In 1765, Britain was struggling to recover from the violent and expensive French and Indian War, whose victory ensured that Britain would retain control of its American colonies. In an effort to raise money from the fledgling colonies, Britain's Parliament passed the Stamp Act, which required a government stamp placed on all printed materials, from legal documents to playing cards. The colonies were outraged, particularly because they considered the Stamp Act to be taxation without representation in Parliament that would protect the colonists' interests. The first colonial response was The Stamp Act Resolves, a document protesting the Stamp Act by claiming the rights of British citizens for the colonists, including representation. The Resolves didn't stop the passage of the Act and soon protests and violence erupted in the colonies. In less than a year, the violence had reached a fever-pitch and Parliament voted for repeal of the Stamp Act, in 1766. Shortly thereafter, though, they passed the Declaratory Act, which declared that Britain had the right to impose laws and taxes upon the Colonies at any time and for any reason. It would be the British justification for future taxes, leading up to the Revolutionary War.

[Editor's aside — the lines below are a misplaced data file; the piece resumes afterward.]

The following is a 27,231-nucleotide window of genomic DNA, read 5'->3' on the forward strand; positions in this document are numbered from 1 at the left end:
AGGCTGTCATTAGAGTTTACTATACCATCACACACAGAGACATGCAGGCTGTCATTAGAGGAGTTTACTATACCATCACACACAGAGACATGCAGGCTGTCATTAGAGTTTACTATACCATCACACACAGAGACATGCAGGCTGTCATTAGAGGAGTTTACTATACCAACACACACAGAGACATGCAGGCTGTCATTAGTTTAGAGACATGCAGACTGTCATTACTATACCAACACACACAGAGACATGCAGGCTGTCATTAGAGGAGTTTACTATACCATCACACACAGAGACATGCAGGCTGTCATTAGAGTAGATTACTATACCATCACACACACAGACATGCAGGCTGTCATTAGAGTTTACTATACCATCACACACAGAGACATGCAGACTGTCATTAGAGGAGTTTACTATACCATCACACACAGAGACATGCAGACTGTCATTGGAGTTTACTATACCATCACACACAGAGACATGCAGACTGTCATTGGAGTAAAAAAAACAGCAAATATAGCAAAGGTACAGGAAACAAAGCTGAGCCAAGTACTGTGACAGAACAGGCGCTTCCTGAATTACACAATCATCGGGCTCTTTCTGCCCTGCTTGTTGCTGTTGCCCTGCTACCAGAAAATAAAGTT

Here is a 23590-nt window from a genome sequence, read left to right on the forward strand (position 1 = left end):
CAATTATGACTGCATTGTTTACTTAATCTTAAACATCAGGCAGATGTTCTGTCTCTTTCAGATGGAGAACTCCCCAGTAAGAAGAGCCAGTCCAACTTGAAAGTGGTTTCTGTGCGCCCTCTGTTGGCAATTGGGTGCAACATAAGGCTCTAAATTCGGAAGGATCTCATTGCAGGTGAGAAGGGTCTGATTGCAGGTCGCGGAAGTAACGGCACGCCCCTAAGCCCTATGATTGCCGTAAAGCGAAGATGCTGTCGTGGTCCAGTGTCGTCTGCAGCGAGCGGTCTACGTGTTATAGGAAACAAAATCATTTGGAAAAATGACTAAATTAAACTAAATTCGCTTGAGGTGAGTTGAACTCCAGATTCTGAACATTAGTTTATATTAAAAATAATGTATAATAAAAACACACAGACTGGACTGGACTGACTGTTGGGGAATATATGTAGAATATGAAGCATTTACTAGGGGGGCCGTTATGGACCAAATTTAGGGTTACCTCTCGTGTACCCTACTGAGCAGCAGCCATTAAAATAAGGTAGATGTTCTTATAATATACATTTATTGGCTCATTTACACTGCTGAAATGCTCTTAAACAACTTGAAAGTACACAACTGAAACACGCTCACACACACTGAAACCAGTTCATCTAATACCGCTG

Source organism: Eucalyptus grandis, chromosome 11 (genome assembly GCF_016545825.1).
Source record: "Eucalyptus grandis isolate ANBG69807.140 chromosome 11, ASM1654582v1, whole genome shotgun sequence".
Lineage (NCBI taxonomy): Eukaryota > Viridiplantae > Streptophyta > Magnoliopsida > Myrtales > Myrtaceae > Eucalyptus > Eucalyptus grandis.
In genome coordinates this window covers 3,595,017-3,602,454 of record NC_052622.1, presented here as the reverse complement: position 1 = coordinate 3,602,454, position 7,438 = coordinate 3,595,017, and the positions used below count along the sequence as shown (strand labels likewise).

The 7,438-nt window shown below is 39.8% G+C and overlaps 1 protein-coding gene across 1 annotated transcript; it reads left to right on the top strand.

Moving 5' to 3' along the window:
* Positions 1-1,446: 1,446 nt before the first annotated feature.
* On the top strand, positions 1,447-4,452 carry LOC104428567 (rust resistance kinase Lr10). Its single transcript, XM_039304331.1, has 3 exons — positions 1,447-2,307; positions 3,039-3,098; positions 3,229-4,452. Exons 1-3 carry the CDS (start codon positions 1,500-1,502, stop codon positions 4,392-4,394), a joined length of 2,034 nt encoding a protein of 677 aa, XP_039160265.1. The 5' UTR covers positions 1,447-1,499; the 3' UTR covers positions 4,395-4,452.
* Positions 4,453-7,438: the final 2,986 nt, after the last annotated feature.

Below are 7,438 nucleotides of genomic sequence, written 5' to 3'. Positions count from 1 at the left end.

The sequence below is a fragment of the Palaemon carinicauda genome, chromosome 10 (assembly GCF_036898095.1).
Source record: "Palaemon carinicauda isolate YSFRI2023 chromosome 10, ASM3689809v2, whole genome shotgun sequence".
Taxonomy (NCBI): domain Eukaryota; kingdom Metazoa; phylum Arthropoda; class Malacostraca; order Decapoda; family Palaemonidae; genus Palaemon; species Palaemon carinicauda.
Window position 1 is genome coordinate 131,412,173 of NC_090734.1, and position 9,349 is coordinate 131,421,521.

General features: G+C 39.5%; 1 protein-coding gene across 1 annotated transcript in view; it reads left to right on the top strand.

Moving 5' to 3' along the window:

To unlock this lesson you must be a Study.com Member.
Create your account
Did you know… We have over 79 college courses that prepare you to earn credit by exam that is accepted by over 2,000 colleges and universities. You can test out of the first two years of college and save thousands off your degree. Anyone can earn credit-by-exam regardless of age or education level.
To learn more, visit our Earning Credit Page
Not sure what college you want to attend yet? Study.com has thousands of articles about every imaginable degree, area of study and career path that can help you find the school that's right for you.
Back To CourseAP US History: Homework Help Resource
29 chapters | 332 lessons
Next LessonWho was Crispus Attucks? - Biography, Facts & Timeline